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Busting Popular Economic Myths

Summary:
In my latest column for AIER, I celebrate the fact that sound economics works like acid to dissolve popular myths.  A slice: To think like a good economist is not only to be forever skeptical of popular explanations of economic phenomena, it is also to be fearless at examining reality in ways that often strike non-economists as bizarre. My favorite example of a seemingly bizarre but enormously revealing take on reality is my late colleague Gordon Tullock’s observation that if Congress really wants to reduce highway traffic fatalities to near zero, all it need do is to mandate that the steering column of each automobile be fitted with a sharp steel dagger pointed directly at the driver’s heart. Sheer brilliance. Upon hearing Gordon’s suggestion, the typical person immediately asks

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In my latest column for AIER, I celebrate the fact that sound economics works like acid to dissolve popular myths.  A slice:

To think like a good economist is not only to be forever skeptical of popular explanations of economic phenomena, it is also to be fearless at examining reality in ways that often strike non-economists as bizarre.

My favorite example of a seemingly bizarre but enormously revealing take on reality is my late colleague Gordon Tullock’s observation that if Congress really wants to reduce highway traffic fatalities to near zero, all it need do is to mandate that the steering column of each automobile be fitted with a sharp steel dagger pointed directly at the driver’s heart.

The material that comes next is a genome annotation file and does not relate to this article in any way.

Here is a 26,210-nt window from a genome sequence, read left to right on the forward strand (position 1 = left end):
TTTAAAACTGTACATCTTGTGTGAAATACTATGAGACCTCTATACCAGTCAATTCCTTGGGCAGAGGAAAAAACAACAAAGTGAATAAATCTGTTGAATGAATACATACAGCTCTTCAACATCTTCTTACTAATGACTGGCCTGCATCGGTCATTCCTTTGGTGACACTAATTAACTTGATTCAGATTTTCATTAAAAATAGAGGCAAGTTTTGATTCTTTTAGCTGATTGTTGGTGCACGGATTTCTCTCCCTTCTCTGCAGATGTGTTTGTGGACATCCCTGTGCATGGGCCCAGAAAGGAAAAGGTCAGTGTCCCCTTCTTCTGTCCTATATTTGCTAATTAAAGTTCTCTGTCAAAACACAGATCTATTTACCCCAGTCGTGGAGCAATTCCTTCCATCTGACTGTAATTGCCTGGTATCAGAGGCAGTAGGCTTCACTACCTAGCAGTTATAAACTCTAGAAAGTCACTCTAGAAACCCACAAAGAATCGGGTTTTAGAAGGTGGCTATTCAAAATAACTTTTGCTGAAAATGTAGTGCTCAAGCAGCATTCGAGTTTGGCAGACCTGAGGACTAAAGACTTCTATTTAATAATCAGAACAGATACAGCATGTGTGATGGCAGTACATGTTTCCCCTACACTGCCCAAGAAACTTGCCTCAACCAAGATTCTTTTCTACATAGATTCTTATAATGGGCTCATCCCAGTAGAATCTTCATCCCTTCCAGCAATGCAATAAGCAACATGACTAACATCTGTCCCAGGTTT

Sheer brilliance. Upon hearing Gordon’s suggestion, the typical person immediately asks incredulously, “What?”— a reaction that seconds later turns into the realization that Gordon is indisputably correct. No degree in economics is needed to understand how people would respond to this incentive.

Once someone understands Gordon’s insight, that person can easily be shown its true, practical importance, which is this: reality is more complex than it initially appears. If, for example, government mandates that automobiles be made safer to drive, then people are likely to drive less carefully. The decline in highway fatalities will thus be disappointingly small.

On its own, Gordon’s insight isn’t sufficient to show that government-mandated safety improvements are unjustified. But it is sufficient to warn us to avoid basing policy recommendations on our first impressions. Relentlessly issuing this warning, as simple and obvious as it sounds, is the single most important service economists can render to the public.

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Don Boudreaux
He is a professor of economics at George Mason University in Fairfax, Virginia. Previously, he was president of the Foundation for Economic Education.

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